Lawrenceville Resident Creates ‘Crazy Fast’ Virtual Tech Support Service

The founder and CEO of FanTazTech, Nick Peist, calls his company the “Uber of the Tech World.”

The Lawrenceville-based startup has a smartphone app that provides remote computer and mobile support via iPhone and Android, audio chat and video. Technicians, all based in the United States and registered with FanTazTech, are able to accept projects as they become available wherever they are, and thee company provides support 24 hours a day, seven days a week.

Peist explains the name of the startup like this: “When I was in high school, I liked the Tasmanian devil from Bugs Bunny, the crazy character ‘Taz.’ And then I said, ‘Cool, let’s offer crazy fast tech support.’ We were thinking ‘TazTech,’ and then my dad thought of the last part, fantastic, which is ‘fans’ ― like people fans ― and we came up with FanTazTech.”

The startup was founded in July 2016, and Peist has been working since February 2018 with Shehryar Nadeem Iqbal, a Texas-based business systems analyst, to develop the mobile platform. According to Peist, it’s been phenomenal ever since. “They’ve developed everything we’ve needed, and it’s been a match made in heaven.”

FanTazTech is an all-virtual business. Peist explains, “We’re an on-demand IT platform connecting IT-competent people to non-IT-competent people, meaning instead of waiting online, waiting on hold, or searching the net for hours or waiting for someone to come to you, you can use your iPhone app or Android app, pick a task such as computer tune-up, smart home or Wi-Fi, whatever it may be, and then get matched with a U.S.-based technician ― who has undergone a background check and has five years minimum experience in skill sets.”

He added, “We make sure all of our technicians can provide quality support. That’s our highest priority. After getting matched with a technician, you pay a one-time fee, and you have five minutes or less ― the first five minutes is free, especially if it’s a quick solution like restarting the computer ― to share the type of issue via video chat or messaging. You have to commit to that time. It also gives the tech more comfort to say, ‘Okay, let me check the issue and say yes I can do it or no I can’t.” If the issue can’t be remedied by the tech, he’ll suggest another alternative (such as an outside vendor for significant hardware issues), so the customer and tech’s time is not wasted, and no fee is charged. If the job exceeds five minutes, the customer is charged for the service.

After the tech commits to the job and finishes it, the customer marks the job as complete. So, input from the customer is important. Computer support is $29.00, Wi-Fi support is $59.00, and these are the total fees no matter how long a job takes. After the first virtual visit, the customer receives a job report from FanTazTech, detailing what the job issue was, what the tech did to resolve the issue, and what the tech suggested the customer can do to prevent the issue from reoccurring.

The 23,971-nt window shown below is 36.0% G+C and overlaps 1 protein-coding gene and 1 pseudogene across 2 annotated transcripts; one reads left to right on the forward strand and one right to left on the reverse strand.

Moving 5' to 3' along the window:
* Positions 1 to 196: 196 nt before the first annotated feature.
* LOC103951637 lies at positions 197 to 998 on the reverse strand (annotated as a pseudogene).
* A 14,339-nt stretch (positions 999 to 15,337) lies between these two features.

“It’s more or less us trying to educate the customer, not just saying it’s done and that’s it,” said Peist. “That’s where most IT companies go wrong. They just say it’s fixed and the customer says, ‘Oh, okay, great,’ and the next day it’s not working. What we do is give a nice post-job report.” 

FanTazTech has about 300 technicians registered on their platform, all of them U.S. citizens. “When I was in college, I actually had four years of experience doing corporate IT. There are a lot of people who are currently taking courses in technology who want to start doing stuff, and that’s why we have this platform where a person can say, ‘On my time, when I want, I can offer tech support. I can do what I enjoy but not be committed to a 40-hour work week,’” he said.

Peist admitted that FanTazTech has difficulties procuring customers. “It’s the hardest thing. It’s similar to the fire department. You call 911 only when something goes wrong. It’s the same concept with us. You only call tech support when something’s not working. So, we’re trying to get to one or two things: The customers already know of us, or hear of us, through more brand awareness. And the other thing is if people download the application, we’re trying to get them to be more proactive then reactive, so we encourage them to be prepared just in case something goes wrong, and use the FanTazTech app. We are still trying to find the best way to get customers.”

Peist also mentioned that his company had been invited to set up a booth at  Startup Grind Global, the largest startup conference and Meetup in the country. Only 300 startups are accepted yearly out of thousands of applicants, and FanTazTach applied, was interviewed, and accepted. The FanTazTech name will be in front of about 8,000 potential customers. This is important for possible Angel investor funding, he noted. “[It would be good] If we can get someone who knows the margin, can put the money in, and say, ‘Let’s get this going, this is a phenomenal concept. Let’s make sure every person in New Jersey and the United States knows what FanTazTech is.’”

Peist gets asked about potential competition all the time, and he says there are two companies that  offer “a ton of in-person support.” But, Peist continued, “there is the issue of the tech not showing up on time or at all. If the help was remote, there’d be no waiting. I challenge anyone right now to look up remote IT support, 24/7, where you can get matched with a technician in less than a minute or two. It’s as simple as picking a task, getting a match and hopping on a video chat. There’s no other application out there on the market.”

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